For years, Mac users have waited for an application that would let them dictate with natural speech and control their Macs by voice–abilities that, until recently, have been available only in Windows. Previous versions of IBM’s ViaVoice allowed Mac users to dictate, but ViaVoice for Mac OS X harnesses the power of the new operating system, promising to bring freedom from the keyboard and mouse. (See ”
Listen Up,” June 2000, for an in-depth discussion of voice technology.) That’s more than cool: it’s critical for people who have limited use of their arms because of an injury or a disability.
But although ViaVoice is a fine dictation program, it will disappoint users who are looking for full-featured command-and-control capabilities.
Installing ViaVoice takes a little time up front. You must spend about 20 minutes setting up the included USB headset microphone, testing sound levels, and reading a passage of text. (New in this version is the ability to analyze a set of documents to learn the vocabulary you typically use.) Then you’re ready to go. ViaVoice lets you dictate into any Mac OS X or classic-Mac OS application, but you’ll be able to work most efficiently in SpeakPad, ViaVoice’s SimpleText-like text editor.
Dictation and Editing
You’ll get respectable accuracy from ViaVoice’s SpeakPad right away. Depending on the difficulty of a document’s vocabu-lary and punctuation, SpeakPad’s accuracy rate was between 88 and 95 percent in our tests. And as ViaVoice learns your voice, accuracy improves.
You can dictate into Word X with comparable accuracy (an improvement over the performance of ViaVoice Enhanced Edition), but the pace is slower. To avoid this, dictate longer passages in SpeakPad and then use ViaVoice to transfer your efforts to a word processor or an e-mail program. This works surprisingly well, but it is an inconvenience.
Unfortunately, correcting mistakes in ViaVoice isn’t as easy as it could be. You can make corrections by voice only in SpeakPad. (This is a step back from ViaVoice Enhanced Edition, which let you make corrections in AppleWorks and Microsoft Word.) If you dictate a letter into Word, you’ll need to use the keyboard to fix goofs. ViaVoice also can’t learn and improve from corrections you make by hand.
Even in SpeakPad, correction lacks some niceties. There are few shortcuts, such as the ability to correct a misinterpreted phrase by saying “Correct this” right after the text appears on screen. Instead, you must say the words themselves or select them with the mouse and then choose from a list of possible fixes. You do have the ability to play back a section of text after the fact so you can figure out what you said–a big help when you need to correct errors that are hard to decode.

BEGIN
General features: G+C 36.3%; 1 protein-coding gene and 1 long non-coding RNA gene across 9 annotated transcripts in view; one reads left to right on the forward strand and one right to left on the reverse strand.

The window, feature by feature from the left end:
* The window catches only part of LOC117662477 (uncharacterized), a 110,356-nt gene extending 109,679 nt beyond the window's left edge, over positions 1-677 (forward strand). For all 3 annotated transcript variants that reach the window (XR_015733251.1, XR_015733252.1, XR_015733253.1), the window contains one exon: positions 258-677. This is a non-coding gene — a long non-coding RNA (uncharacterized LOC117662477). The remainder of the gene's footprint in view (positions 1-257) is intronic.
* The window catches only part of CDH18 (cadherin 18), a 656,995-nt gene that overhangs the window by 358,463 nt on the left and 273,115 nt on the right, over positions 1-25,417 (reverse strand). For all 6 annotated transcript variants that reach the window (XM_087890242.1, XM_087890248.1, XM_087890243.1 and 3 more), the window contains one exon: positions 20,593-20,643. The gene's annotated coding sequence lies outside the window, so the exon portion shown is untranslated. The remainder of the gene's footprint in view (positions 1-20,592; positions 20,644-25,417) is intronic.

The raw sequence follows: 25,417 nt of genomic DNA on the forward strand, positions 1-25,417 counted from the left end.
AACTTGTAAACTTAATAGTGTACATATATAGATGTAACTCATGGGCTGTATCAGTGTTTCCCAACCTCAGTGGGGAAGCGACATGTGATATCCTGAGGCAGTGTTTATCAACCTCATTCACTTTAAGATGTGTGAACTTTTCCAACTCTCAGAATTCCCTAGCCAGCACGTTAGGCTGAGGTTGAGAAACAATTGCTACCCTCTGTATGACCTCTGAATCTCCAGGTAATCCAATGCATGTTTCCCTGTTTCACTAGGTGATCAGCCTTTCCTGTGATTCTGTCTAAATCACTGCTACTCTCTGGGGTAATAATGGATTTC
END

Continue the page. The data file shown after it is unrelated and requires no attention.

SpeakPad gives you some basic tools for editing your text. You can italicize words by saying “Italicize this,” for example. But the program lacks most of the editing options standard to Windows speech-recognition programs such as Dragon NaturallySpeaking. For example, you cannot change text size or style by voice.
And the program has some bugs. During our tests, the microphone sometimes stopped responding, and SpeakPad quit unexpectedly several times.
Sadly, what should be the breakthrough feature of this product–the power to control by voice almost everything you can do with your Mac’s mouse or keyboard–is disappointingly limited. Unlike other speech-recognition programs–from the venerable Dragon PowerSecretary for Macintosh (discontinued in 1998) to Dragon NaturallySpeaking for Windows–ViaVoice does not give you built-in access to every menu and every key on the keyboard. For example, you can’t say “Click File” to call up the File menu and then say “Click Print Preview” to open that window.
Instead, ViaVoice includes voice shortcuts for some common actions. You can open many programs by voice–for example, saying “Open iMovie” does just that. (But there are inconsistencies: instead of saying “Open,” you say “Launch” to start Microsoft Word.) You can also press some keys by voice no matter where you are, including the enter, delete, and tab keys; all the function keys; and the arrow keys.
If you want to go further than this, you must make the shortcuts yourself, by using ViaVoice’s keyboard-shortcut editor, KSD (Keyboard Shortcut Dictionaries) Editor, or by writing a custom AppleScript. It’s fairly easy to create a Word macro and then use KSD Editor to create a voice command, but the program would have been immeasurably enhanced if IBM had done this work for us.
One place speech-technology novices can get an inkling of the power of command-and-control features is with Microsoft Internet Explorer. Almost every option in the program’s menus is accessible by voice.
Macworld’s Buying Advice
If you currently use the OS 9 version of ViaVoice, there’s no question that this upgrade is reasonably priced ($20) and good for dictation–and it’s the only speech-recognition and command-and-control option currently available for OS X. If you like to tinker, you may enjoy seeing how far you can take ViaVoice with keyboard shortcuts and AppleScripts. There’s power to be tapped here if you’re willing to put in the time and effort. But if you’re injured or disabled, ViaVoice may not be ready for you, unless you have a friend willing to enter the necessary scripts and shortcuts for you.